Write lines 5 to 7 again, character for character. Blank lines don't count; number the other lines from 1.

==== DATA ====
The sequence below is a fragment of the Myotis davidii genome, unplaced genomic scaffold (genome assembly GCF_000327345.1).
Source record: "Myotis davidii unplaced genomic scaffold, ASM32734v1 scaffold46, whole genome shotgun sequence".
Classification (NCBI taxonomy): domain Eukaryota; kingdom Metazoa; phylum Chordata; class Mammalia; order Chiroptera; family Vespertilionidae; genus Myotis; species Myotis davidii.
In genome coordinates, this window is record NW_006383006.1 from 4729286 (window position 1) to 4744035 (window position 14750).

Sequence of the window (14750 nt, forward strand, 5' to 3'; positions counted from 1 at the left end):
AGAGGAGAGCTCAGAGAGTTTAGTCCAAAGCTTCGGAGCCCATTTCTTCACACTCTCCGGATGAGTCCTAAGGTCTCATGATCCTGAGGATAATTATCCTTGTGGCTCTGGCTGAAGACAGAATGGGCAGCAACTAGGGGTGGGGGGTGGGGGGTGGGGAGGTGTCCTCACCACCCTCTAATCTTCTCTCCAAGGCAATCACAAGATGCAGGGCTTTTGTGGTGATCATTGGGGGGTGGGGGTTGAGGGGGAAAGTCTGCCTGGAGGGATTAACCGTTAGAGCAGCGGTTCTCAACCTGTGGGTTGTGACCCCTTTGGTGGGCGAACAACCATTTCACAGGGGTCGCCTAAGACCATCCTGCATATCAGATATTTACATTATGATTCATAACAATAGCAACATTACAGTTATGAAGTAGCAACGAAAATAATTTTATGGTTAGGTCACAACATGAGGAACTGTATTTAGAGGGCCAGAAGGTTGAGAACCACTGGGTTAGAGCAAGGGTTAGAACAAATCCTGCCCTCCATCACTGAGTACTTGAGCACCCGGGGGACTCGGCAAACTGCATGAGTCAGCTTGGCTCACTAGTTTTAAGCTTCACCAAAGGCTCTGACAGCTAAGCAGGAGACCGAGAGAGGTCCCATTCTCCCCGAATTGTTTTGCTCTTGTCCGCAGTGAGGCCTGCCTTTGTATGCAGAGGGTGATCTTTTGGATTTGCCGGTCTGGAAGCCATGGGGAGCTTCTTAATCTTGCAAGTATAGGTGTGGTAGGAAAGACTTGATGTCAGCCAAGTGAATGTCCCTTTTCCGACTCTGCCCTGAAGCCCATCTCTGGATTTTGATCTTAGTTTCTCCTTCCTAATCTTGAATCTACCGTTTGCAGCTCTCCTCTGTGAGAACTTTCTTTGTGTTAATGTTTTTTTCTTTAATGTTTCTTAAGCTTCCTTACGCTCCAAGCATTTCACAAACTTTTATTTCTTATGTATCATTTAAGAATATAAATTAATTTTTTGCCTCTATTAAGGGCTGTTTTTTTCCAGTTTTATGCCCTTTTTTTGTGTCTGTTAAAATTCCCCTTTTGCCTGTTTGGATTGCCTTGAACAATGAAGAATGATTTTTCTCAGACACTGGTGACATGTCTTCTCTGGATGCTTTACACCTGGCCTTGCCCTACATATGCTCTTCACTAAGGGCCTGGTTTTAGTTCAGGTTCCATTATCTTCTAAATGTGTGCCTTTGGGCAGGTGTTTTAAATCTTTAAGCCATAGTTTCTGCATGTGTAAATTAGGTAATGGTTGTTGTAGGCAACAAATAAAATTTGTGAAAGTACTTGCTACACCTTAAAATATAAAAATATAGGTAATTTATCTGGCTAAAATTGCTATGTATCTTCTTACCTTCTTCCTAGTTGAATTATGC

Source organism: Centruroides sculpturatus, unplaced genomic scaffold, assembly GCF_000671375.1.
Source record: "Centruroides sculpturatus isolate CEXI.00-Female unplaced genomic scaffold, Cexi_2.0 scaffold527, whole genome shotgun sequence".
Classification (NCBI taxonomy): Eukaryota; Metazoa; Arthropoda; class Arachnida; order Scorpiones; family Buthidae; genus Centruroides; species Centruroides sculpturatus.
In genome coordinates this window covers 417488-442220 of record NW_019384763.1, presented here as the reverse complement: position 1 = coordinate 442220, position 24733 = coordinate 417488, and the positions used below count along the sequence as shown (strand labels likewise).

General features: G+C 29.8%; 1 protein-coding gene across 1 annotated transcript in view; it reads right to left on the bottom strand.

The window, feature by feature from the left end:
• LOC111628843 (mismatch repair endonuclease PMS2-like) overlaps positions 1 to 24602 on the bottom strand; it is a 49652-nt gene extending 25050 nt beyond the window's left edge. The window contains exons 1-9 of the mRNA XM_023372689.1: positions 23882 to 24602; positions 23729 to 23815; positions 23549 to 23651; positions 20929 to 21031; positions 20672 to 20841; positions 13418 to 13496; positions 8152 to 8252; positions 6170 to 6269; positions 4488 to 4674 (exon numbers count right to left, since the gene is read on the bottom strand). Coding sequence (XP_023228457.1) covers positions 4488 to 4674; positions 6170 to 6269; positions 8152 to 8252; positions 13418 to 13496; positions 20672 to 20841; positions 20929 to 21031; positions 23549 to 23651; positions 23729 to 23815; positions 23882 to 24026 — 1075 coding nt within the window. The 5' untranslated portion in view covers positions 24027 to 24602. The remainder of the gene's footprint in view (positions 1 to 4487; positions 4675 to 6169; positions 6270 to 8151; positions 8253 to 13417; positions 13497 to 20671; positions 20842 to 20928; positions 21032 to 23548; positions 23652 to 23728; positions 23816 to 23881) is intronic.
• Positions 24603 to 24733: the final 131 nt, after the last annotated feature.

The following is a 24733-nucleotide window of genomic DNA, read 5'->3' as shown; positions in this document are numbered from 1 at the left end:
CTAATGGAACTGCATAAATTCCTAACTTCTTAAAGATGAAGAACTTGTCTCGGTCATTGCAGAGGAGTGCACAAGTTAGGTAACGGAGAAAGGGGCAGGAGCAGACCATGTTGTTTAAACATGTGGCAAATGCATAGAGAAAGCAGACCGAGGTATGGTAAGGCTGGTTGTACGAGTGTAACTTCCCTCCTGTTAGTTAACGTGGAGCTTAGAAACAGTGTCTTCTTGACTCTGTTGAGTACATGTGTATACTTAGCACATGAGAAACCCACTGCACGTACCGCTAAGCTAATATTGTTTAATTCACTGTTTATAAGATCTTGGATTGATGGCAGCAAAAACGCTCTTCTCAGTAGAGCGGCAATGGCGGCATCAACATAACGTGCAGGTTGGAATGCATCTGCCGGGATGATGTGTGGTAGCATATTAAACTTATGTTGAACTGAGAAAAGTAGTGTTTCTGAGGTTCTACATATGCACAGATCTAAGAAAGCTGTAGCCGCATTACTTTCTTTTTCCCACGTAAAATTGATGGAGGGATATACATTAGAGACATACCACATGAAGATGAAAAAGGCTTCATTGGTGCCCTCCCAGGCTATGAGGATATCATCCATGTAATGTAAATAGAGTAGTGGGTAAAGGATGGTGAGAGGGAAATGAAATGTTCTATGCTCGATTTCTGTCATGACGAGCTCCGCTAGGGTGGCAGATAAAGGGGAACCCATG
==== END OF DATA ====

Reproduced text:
Sequence of the window (14750 nt, forward strand, 5' to 3'; positions counted from 1 at the left end):
AGAGGAGAGCTCAGAGAGTTTAGTCCAAAGCTTCGGAGCCCATTTCTTCACACTCTCCGGATGAGTCCTAAGGTCTCATGATCCTGAGGATAATTATCCTTGTGGCTCTGGCTGAAGACAGAATGGGCAGCAACTAGGGGTGGGGGGTGGGGGGTGGGGAGGTGTCCTCACCACCCTCTAATCTTCTCTCCAAGGCAATCACAAGATGCAGGGCTTTTGTGGTGATCATTGGGGGGTGGGGGTTGAGGGGGAAAGTCTGCCTGGAGGGATTAACCGTTAGAGCAGCGGTTCTCAACCTGTGGGTTGTGACCCCTTTGGTGGGCGAACAACCATTTCACAGGGGTCGCCTAAGACCATCCTGCATATCAGATATTTACATTATGATTCATAACAATAGCAACATTACAGTTATGAAGTAGCAACGAAAATAATTTTATGGTTAGGTCACAACATGAGGAACTGTATTTAGAGGGCCAGAAGGTTGAGAACCACTGGGTTAGAGCAAGGGTTAGAACAAATCCTGCCCTCCATCACTGAGTACTTGAGCACCCGGGGGACTCGGCAAACTGCATGAGTCAGCTTGGCTCACTAGTTTTAAGCTTCACCAAAGGCTCTGACAGCTAAGCAGGAGACCGAGAGAGGTCCCATTCTCCCCGAATTGTTTTGCTCTTGTCCGCAGTGAGGCCTGCCTTTGTATGCAGAGGGTGATCTTTTGGATTTGCCGGTCTGGAAGCCATGGGGAGCTTCTTAATCTTGCAAGTATAGGTGTGGTAGGAAAGACTTGATGTCAGCCAAGTGAATGTCCCTTTTCCGACTCTGCCCTGAAGCCCATCTCTGGATTTTGATCTTAGTTTCTCCTTCCTAATCTTGAATCTACCGTTTGCAGCTCTCCTCTGTGAGAACTTTCTTTGTGTTAATGTTTTTTTCTTTAATGTTTCTTAAGCTTCCTTACGCTCCAAGCATTTCACAAACTTTTATTTCTTATGTATCATTTAAGAATATAAATTAATTTTTTGCCTCTATTAAGGGCTGTTTTTTTCCAGTTTTATGCCCTTTTTTTGTGTCTGTTAAAATTCCCCTTTTGCCTGTTTGGATTGCCTTGAACAATGAAGAATGATTTTTCTCAGACACTGGTGACATGTCTTCTCTGGATGCTTTACACCTGGCCTTGCCCTACATATGCTCTTCACTAAGGGCCTGGTTTTAGTTCAGGTTCCATTATCTTCTAAATGTGTGCCTTTGGGCAGGTGTTTTAAATCTTTAAGCCATAGTTTCTGCATGTGTAAATTAGGTAATGGTTGTTGTAGGCAACAAATAAAATTTGTGAAAGTACTTGCTACACCTTAAAATATAAAAATATAGGTAATTTATCTGGCTAAAATTGCTATGTATCTTCTTACCTTCTTCCTAGTTGAATTATGC

Source organism: Centruroides sculpturatus, unplaced genomic scaffold, assembly GCF_000671375.1.